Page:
Marvin Gaye estate wins big time as appeals court upholds verdict in ‘Blurred Lines’ lawsuit
Find out how much money the family is expected to win.
On Wednesday, a panel on the 9th Circuit Court of Appeals confirmed that they will continue to uphold the original decision in the 2015 verdict against Robin Thicke and Pharrell Williams.
The $5.3 million judgment came after much debate and controversy. The verdict affirmed that the duo’s international hit, “Blurred Lines,” was an infringement upon Marvin Gaye’s original hit, “Got to Give It Up.” The judgment was appealed and the majority decision confirms that the case will not be granted a new trial.
Circuit Judge Milan D. Smith—who voted among the majority—stated that he disagreed with the argument presented by Thick’s legal team, which asserted that Gaye’s copyright is only entitled to “thin” protection and that “musical compositions are not confined to a narrow range of expression.”
It was determined that no abuses of power were present during the original jury trial, and therefore all of the decisions made in regards to what was and was not accepted to present to the jury was upheld.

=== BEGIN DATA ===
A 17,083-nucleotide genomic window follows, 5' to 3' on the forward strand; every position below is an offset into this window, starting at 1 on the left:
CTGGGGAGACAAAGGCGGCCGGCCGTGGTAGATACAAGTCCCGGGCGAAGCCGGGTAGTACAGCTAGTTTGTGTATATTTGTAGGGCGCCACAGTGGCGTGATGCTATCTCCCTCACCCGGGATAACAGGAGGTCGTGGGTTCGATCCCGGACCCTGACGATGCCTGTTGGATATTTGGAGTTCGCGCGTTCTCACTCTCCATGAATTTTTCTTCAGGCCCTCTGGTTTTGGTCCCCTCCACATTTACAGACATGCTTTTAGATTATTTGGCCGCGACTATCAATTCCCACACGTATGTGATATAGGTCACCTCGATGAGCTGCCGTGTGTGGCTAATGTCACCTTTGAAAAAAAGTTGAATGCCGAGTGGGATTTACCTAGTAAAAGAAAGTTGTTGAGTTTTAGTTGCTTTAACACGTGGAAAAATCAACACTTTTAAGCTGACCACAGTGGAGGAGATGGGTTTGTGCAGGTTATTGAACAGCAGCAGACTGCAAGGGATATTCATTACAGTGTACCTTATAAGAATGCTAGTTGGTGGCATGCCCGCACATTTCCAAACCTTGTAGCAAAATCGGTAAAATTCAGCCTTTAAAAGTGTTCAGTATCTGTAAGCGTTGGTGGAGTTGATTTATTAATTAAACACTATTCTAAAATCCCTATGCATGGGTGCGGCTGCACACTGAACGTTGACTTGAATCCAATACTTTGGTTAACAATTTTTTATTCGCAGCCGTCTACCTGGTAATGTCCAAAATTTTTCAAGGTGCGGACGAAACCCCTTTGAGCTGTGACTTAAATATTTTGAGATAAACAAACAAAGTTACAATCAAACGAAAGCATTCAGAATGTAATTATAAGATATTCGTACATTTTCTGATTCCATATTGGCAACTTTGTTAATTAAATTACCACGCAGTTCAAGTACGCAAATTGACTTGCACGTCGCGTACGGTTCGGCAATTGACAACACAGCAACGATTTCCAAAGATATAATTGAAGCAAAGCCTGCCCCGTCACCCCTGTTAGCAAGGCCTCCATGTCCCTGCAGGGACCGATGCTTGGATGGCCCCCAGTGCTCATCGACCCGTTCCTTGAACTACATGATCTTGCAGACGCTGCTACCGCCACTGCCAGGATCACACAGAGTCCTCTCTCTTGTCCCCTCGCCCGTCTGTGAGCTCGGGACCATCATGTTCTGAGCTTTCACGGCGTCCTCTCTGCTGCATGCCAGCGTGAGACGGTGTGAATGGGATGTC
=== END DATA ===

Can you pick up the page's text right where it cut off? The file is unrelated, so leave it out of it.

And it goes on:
“We conclude that the district court did not abuse its discretion in denying the Thicke Parties’ motion for a new trial,” wrote Smith.
Also in question was the amount of damages awarded to the Gaye estate, which equaled to $3.2 million out of the total $5.3 million judgment. Thicke and Williams contested the 50 percent distribution of publishing revenue, stating that the expert presented on the situation was only speculative. The majority disagreed, and therefore, the order stands.
Thicke was ordered to pay profits of $1.8 million and Williams to the tune of $357,000. The court threw out their claims of the earnings being “erroneous” and the Gaye family will also be compensated 50 percent of all running royalty moving forward.
The one party in the case who stays winning is T.I. who the court found was not liable for the damages on the song.
“[A]s to Harris specifically,” said Judge Smith, “the district court erred for the additional reason that no evidence showed Harris was vicariously liable.”